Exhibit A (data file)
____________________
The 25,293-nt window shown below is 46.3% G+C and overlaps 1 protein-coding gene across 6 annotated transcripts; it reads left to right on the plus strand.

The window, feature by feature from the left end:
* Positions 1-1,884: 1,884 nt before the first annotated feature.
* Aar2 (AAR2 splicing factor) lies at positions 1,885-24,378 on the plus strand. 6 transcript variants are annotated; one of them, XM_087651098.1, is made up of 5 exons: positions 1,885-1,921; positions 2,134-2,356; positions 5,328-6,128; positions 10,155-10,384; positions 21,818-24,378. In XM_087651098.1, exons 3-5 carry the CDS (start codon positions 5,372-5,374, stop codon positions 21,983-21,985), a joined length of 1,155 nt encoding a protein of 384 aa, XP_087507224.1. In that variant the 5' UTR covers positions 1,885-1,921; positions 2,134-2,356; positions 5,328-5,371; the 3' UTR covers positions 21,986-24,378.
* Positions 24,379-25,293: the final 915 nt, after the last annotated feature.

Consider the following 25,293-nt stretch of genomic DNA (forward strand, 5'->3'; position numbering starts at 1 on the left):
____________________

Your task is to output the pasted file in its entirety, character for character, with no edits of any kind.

The 25,293-nt window shown below is 46.3% G+C and overlaps 1 protein-coding gene across 6 annotated transcripts; it reads left to right on the plus strand.

The window, feature by feature from the left end:
* Positions 1-1,884: 1,884 nt before the first annotated feature.
* Aar2 (AAR2 splicing factor) lies at positions 1,885-24,378 on the plus strand. 6 transcript variants are annotated; one of them, XM_087651098.1, is made up of 5 exons: positions 1,885-1,921; positions 2,134-2,356; positions 5,328-6,128; positions 10,155-10,384; positions 21,818-24,378. In XM_087651098.1, exons 3-5 carry the CDS (start codon positions 5,372-5,374, stop codon positions 21,983-21,985), a joined length of 1,155 nt encoding a protein of 384 aa, XP_087507224.1. In that variant the 5' UTR covers positions 1,885-1,921; positions 2,134-2,356; positions 5,328-5,371; the 3' UTR covers positions 21,986-24,378.
* Positions 24,379-25,293: the final 915 nt, after the last annotated feature.

Consider the following 25,293-nt stretch of genomic DNA (forward strand, 5'->3'; position numbering starts at 1 on the left):